# Power factor and VA vs Watts

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#### Hameedulla-Ekhlas

##### Senior Member
Yes, that is the simple HOW.

But I was hoping to see Ham' come up with the "proofing" answer, since he went to such degree for proofing the plot of power (when pf=1) based on Pavg. The exercise, per se, was more a question of proofing the relationship of scalar and vector approaches using S, P, and Q (hint).

Smart\$:
Regarding to pf = 1 for instantaneous power is already stated by Fryze and I have mentioned many times 0v = 0i for you

"Fryze verified that the active power factor (f) reaches maximum ( f = 1 ) if and only if the instantaneous current is proportional to the instantaneous voltage, otherwise power factor ( f < 1 ). "

Please do not ask me, who is Fryze.

#### Hameedulla-Ekhlas

##### Senior Member
Got some D?j? Vu going on here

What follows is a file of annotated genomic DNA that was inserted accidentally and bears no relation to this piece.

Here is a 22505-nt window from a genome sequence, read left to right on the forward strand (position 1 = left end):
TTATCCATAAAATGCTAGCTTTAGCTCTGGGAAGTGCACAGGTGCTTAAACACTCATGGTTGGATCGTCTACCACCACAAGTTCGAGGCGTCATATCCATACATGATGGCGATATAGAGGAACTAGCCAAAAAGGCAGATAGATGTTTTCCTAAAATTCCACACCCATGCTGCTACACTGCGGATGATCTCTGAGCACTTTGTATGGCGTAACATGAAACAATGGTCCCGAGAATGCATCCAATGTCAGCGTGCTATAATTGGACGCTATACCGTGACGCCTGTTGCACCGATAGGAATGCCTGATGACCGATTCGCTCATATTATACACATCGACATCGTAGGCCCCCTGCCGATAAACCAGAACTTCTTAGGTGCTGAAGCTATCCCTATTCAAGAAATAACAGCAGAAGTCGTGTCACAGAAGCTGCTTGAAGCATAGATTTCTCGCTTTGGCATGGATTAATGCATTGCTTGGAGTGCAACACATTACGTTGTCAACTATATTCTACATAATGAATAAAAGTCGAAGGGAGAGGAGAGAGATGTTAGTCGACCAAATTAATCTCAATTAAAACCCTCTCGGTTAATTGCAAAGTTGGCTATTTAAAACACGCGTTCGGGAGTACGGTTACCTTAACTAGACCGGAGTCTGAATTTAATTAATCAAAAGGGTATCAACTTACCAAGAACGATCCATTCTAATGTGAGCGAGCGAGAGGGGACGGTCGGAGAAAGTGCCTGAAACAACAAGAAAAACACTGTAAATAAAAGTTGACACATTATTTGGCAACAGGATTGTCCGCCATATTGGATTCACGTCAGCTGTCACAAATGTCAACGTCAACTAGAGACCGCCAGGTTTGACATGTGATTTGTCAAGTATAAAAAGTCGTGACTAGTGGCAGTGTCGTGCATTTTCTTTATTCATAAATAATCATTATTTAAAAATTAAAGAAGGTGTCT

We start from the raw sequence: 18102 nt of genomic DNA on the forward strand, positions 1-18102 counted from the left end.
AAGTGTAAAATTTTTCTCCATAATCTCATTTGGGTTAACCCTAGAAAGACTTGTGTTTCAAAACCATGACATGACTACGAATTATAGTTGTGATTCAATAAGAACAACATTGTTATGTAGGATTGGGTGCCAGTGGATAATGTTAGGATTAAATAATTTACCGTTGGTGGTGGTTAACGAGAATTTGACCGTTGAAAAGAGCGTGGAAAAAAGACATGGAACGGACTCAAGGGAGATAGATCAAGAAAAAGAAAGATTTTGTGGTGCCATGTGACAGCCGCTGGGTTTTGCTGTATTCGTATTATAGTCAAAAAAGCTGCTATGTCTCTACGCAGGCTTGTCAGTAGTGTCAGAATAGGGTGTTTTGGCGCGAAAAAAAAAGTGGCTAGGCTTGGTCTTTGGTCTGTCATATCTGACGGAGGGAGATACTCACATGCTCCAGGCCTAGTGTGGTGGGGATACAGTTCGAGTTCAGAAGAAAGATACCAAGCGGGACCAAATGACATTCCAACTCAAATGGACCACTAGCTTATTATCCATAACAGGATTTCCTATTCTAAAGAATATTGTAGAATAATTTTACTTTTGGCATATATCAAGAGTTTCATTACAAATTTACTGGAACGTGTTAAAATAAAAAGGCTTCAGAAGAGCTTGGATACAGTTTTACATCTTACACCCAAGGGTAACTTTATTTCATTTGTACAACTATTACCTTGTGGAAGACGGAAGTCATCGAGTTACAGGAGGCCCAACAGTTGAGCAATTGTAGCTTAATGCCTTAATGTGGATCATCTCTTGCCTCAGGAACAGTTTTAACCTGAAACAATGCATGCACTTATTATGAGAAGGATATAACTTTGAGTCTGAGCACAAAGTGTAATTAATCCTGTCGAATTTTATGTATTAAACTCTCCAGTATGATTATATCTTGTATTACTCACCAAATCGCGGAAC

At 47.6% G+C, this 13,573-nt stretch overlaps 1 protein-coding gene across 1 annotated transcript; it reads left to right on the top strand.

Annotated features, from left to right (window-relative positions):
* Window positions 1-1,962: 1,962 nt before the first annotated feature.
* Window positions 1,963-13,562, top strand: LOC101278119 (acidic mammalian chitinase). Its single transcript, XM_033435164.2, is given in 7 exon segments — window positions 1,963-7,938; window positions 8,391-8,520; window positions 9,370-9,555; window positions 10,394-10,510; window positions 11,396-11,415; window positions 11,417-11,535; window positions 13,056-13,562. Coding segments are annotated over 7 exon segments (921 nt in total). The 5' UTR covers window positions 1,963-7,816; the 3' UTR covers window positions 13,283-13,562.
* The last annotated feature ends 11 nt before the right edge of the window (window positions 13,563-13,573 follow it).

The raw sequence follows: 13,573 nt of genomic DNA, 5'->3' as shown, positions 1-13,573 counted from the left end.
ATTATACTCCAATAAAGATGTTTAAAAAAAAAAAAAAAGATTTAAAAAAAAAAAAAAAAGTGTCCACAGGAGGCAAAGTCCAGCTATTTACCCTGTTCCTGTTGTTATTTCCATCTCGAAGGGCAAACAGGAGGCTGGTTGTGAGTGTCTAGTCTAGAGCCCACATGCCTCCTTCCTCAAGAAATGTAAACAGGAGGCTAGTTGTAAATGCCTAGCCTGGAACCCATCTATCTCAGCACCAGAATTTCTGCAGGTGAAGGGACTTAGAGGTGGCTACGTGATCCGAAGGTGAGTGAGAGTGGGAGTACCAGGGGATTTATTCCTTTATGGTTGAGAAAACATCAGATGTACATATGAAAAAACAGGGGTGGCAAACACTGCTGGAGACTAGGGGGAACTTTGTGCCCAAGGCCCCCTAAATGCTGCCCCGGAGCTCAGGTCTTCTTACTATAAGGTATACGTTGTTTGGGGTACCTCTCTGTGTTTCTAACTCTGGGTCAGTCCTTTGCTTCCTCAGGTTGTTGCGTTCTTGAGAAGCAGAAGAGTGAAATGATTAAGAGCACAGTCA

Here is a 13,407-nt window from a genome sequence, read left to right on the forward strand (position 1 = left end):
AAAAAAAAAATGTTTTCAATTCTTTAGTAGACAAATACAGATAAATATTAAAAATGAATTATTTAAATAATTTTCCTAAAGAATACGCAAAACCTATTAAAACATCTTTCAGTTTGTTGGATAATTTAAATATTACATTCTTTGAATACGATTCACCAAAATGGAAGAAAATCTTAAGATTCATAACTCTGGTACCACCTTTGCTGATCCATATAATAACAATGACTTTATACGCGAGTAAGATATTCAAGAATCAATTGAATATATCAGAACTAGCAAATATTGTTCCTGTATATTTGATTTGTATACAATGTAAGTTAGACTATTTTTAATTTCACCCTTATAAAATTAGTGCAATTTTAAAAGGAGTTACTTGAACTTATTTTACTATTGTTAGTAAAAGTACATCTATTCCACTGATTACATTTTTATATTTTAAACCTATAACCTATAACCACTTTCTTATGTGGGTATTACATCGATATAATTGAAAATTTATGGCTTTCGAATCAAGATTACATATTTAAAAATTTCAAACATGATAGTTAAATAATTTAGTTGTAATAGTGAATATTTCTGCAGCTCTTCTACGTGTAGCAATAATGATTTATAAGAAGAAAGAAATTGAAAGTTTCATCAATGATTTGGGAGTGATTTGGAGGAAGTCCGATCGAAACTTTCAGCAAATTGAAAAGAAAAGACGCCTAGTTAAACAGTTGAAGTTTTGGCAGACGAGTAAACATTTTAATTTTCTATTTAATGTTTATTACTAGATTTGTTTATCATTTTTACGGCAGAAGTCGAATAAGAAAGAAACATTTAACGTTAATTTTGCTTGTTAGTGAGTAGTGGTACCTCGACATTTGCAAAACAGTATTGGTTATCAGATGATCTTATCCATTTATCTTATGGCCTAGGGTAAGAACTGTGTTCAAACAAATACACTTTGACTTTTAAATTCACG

Anyway, you're still branching off from the context of my earlier question... but I'll go with the flow and try to direct it back...

You say your graph indicates a 0.7 PF. AFAICT, the green line indicates what p(t), which is apparent power in instantaneous form... correct?

If so, what is the real power? ...reactive power?

no, wrong,
apparent power is the magnitude of complex power
we can call it instantaneous complex power which contains both.

#### Hameedulla-Ekhlas

##### Senior Member
Yes, that is the simple HOW.

But I was hoping to see Ham' come up with the "proofing" answer, since he went to such degree for proofing the plot of power (when pf=1) (hint).

Ok, you need the graph for p.f = 1 see below